Tags: Slow Art Day

Slow Art Day for Words

by Ruth Tenzer Feldman
Published on: April 4, 2014
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On April 12, 2014, lucky people will visit at least one of about 200 art museums and galleries across the globe. Their goal, assignment, whatever you want to call it, is to look at five pieces of artwork for ten minutes each and then meet together with other “slow watchers” over lunch to talk about what they saw. It’s called Slow Art Day, and it will be celebrated here in Portland at the Portland Art Museum.

Slow Art Day has been around for years. According to the organization’s web site, the foundational idea is that when people look at a piece of art slowly they make discoveries. The Slow Art folks feature this quote:

It’s not what you look at that matters, it’s what you see.

Nice enough quote. What intrigues me is the person who said it. Henry David Thoreau, the author of Walden; or, Life in the Woods. Thoreau was an essayist, writer, poet, and a dozen other things, but he was not recognized as an artist. He thought big thoughts, felt deep feelings, and shared himself with us through words.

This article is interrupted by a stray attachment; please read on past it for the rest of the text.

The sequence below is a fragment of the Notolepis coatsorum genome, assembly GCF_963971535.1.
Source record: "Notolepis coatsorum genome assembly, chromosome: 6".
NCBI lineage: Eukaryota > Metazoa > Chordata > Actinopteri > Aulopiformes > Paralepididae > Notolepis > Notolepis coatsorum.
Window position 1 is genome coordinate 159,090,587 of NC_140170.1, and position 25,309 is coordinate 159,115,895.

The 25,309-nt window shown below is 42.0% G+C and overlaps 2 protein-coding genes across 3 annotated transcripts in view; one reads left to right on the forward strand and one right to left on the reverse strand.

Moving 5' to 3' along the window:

So, this year I plan to celebrate Slow Art Day by choosing a very short piece of my work in progress…no more than a single scene…and to slow down, way down, ignoring my usual approach to my writing. Just for the fun of it. Just to see what happens. I think of the exercise as the opposite of NaNoWriMo.

My goal is not necessarily to create a better scene, although I hope I’ll gain some insight that will make the scene work better. My goal is to reacquaint myself with the pleasure of writing. Here are the rules I’ve made up for myself.

  • Pick a piece that’s no more than 200 words.
  • Read through the piece ten times during the day, with lots of time in between.
  • Read the piece aloud.
  • Have someone else read the piece aloud.
  • Stifle all self-criticism!
  • Pick one word to change in every sentence, and see how the substitute word lends a different feel to that sentence.
  • Track the etymology of at least 10% of the words.
  • Switch up Romance language words with Anglo-Saxon words and vice versa.
  • Don’t focus on whether any change makes the piece better or worse. Marvel at how each change makes an impact on the piece itself.
  • Enjoy!

Happy Slow Art Day, any way you celebrate it.




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